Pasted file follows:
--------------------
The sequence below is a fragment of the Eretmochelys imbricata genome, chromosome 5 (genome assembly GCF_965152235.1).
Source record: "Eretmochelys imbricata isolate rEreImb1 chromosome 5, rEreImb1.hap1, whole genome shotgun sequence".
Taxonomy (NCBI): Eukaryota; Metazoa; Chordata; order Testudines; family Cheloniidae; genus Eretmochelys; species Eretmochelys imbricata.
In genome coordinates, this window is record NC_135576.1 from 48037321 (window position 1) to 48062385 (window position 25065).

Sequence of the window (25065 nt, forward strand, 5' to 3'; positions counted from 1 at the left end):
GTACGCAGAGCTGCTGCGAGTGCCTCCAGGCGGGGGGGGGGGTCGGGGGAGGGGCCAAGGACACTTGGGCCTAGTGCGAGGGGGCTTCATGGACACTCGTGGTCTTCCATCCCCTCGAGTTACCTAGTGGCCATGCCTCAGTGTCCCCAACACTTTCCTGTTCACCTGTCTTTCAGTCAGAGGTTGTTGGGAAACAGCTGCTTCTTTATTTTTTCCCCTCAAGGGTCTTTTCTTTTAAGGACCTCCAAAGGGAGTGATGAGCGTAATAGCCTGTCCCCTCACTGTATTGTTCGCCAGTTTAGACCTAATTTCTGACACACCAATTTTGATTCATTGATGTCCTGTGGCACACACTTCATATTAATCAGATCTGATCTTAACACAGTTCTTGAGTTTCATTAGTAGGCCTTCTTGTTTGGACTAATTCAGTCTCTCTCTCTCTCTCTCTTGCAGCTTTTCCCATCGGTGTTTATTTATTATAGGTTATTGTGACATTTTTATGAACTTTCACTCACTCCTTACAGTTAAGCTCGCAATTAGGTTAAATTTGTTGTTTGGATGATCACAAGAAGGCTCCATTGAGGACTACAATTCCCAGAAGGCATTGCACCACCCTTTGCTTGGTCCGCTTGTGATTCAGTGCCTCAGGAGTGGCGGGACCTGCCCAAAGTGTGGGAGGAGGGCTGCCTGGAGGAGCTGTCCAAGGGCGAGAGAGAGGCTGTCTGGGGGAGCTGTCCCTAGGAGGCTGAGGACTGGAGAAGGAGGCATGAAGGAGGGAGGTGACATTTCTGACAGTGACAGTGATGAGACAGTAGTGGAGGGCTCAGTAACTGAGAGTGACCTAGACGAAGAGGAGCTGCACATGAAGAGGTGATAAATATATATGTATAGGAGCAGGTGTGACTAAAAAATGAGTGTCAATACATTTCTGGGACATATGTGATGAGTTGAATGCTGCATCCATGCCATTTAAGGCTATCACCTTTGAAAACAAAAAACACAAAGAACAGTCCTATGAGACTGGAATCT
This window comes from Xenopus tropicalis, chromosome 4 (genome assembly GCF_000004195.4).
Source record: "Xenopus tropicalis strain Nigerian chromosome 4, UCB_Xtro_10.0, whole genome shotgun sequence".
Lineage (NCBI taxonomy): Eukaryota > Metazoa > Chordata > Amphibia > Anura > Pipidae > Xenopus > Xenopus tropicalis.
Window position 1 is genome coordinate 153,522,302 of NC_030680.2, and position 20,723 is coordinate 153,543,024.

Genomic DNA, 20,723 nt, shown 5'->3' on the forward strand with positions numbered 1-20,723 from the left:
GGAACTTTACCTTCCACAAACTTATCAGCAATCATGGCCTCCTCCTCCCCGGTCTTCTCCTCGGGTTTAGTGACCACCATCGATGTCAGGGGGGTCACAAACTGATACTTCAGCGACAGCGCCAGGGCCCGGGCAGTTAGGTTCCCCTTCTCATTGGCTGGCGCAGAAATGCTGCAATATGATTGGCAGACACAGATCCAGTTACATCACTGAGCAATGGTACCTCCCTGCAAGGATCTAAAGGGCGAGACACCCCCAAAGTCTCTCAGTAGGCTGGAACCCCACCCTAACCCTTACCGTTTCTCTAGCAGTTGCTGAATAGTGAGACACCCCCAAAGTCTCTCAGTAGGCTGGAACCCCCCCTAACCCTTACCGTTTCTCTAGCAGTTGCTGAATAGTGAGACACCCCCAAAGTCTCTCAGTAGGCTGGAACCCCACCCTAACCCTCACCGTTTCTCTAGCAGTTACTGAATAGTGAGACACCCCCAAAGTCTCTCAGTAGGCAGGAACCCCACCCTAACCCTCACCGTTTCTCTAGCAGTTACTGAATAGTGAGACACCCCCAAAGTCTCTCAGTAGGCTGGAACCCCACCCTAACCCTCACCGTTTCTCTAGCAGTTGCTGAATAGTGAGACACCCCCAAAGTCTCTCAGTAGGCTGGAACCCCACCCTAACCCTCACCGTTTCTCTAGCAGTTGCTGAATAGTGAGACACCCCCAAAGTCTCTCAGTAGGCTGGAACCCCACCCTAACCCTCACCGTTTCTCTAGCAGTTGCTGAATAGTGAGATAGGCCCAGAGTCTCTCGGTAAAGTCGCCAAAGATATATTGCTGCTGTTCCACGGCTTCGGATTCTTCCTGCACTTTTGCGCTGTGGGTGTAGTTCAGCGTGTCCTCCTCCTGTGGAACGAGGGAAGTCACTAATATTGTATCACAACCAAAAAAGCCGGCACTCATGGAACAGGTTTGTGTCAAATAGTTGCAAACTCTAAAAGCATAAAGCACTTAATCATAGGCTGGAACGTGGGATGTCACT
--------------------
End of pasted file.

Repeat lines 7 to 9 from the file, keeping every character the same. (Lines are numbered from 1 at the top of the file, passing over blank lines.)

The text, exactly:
This window comes from Xenopus tropicalis, chromosome 4 (genome assembly GCF_000004195.4).
Source record: "Xenopus tropicalis strain Nigerian chromosome 4, UCB_Xtro_10.0, whole genome shotgun sequence".
Lineage (NCBI taxonomy): Eukaryota > Metazoa > Chordata > Amphibia > Anura > Pipidae > Xenopus > Xenopus tropicalis.